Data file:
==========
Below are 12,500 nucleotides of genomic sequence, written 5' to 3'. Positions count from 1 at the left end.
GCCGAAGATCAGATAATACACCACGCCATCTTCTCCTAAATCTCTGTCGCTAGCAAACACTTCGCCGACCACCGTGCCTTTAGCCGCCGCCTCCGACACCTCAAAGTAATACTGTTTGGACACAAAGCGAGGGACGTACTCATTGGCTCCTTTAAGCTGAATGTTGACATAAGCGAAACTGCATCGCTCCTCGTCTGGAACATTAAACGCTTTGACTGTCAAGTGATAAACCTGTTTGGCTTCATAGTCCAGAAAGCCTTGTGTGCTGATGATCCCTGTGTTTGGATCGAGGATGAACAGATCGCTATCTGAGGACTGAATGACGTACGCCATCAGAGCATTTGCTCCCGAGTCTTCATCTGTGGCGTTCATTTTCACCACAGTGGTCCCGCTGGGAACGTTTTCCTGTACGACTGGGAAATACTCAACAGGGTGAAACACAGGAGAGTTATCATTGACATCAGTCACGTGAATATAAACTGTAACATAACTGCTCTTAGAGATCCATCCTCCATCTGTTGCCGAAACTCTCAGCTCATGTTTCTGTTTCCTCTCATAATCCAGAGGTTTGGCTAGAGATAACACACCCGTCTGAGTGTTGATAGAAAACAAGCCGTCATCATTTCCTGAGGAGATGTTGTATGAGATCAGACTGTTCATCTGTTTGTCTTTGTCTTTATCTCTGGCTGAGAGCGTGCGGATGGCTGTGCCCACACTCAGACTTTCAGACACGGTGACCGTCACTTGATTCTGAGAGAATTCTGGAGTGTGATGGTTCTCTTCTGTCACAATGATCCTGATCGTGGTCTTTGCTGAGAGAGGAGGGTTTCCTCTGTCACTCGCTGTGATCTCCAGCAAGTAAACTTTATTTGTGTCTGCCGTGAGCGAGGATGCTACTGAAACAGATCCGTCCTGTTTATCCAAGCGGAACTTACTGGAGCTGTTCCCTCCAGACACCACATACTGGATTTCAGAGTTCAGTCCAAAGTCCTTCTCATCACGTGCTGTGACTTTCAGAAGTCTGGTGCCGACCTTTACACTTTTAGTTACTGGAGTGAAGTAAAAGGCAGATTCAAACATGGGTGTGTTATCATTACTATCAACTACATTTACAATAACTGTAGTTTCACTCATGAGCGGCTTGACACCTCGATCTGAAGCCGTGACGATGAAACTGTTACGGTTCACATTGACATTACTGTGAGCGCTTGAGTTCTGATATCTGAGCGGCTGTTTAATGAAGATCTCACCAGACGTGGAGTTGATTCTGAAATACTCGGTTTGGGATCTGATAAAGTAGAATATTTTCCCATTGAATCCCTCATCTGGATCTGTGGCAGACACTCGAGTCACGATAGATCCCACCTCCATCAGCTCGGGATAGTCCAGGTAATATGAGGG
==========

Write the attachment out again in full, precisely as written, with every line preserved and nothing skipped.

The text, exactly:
Below are 12,500 nucleotides of genomic sequence, written 5' to 3'. Positions count from 1 at the left end.
GCCGAAGATCAGATAATACACCACGCCATCTTCTCCTAAATCTCTGTCGCTAGCAAACACTTCGCCGACCACCGTGCCTTTAGCCGCCGCCTCCGACACCTCAAAGTAATACTGTTTGGACACAAAGCGAGGGACGTACTCATTGGCTCCTTTAAGCTGAATGTTGACATAAGCGAAACTGCATCGCTCCTCGTCTGGAACATTAAACGCTTTGACTGTCAAGTGATAAACCTGTTTGGCTTCATAGTCCAGAAAGCCTTGTGTGCTGATGATCCCTGTGTTTGGATCGAGGATGAACAGATCGCTATCTGAGGACTGAATGACGTACGCCATCAGAGCATTTGCTCCCGAGTCTTCATCTGTGGCGTTCATTTTCACCACAGTGGTCCCGCTGGGAACGTTTTCCTGTACGACTGGGAAATACTCAACAGGGTGAAACACAGGAGAGTTATCATTGACATCAGTCACGTGAATATAAACTGTAACATAACTGCTCTTAGAGATCCATCCTCCATCTGTTGCCGAAACTCTCAGCTCATGTTTCTGTTTCCTCTCATAATCCAGAGGTTTGGCTAGAGATAACACACCCGTCTGAGTGTTGATAGAAAACAAGCCGTCATCATTTCCTGAGGAGATGTTGTATGAGATCAGACTGTTCATCTGTTTGTCTTTGTCTTTATCTCTGGCTGAGAGCGTGCGGATGGCTGTGCCCACACTCAGACTTTCAGACACGGTGACCGTCACTTGATTCTGAGAGAATTCTGGAGTGTGATGGTTCTCTTCTGTCACAATGATCCTGATCGTGGTCTTTGCTGAGAGAGGAGGGTTTCCTCTGTCACTCGCTGTGATCTCCAGCAAGTAAACTTTATTTGTGTCTGCCGTGAGCGAGGATGCTACTGAAACAGATCCGTCCTGTTTATCCAAGCGGAACTTACTGGAGCTGTTCCCTCCAGACACCACATACTGGATTTCAGAGTTCAGTCCAAAGTCCTTCTCATCACGTGCTGTGACTTTCAGAAGTCTGGTGCCGACCTTTACACTTTTAGTTACTGGAGTGAAGTAAAAGGCAGATTCAAACATGGGTGTGTTATCATTACTATCAACTACATTTACAATAACTGTAGTTTCACTCATGAGCGGCTTGACACCTCGATCTGAAGCCGTGACGATGAAACTGTTACGGTTCACATTGACATTACTGTGAGCGCTTGAGTTCTGATATCTGAGCGGCTGTTTAATGAAGATCTCACCAGACGTGGAGTTGATTCTGAAATACTCGGTTTGGGATCTGATAAAGTAGAATATTTTCCCATTGAATCCCTCATCTGGATCTGTGGCAGACACTCGAGTCACGATAGATCCCACCTCCATCAGCTCGGGATAGTCCAGGTAATATGAGGG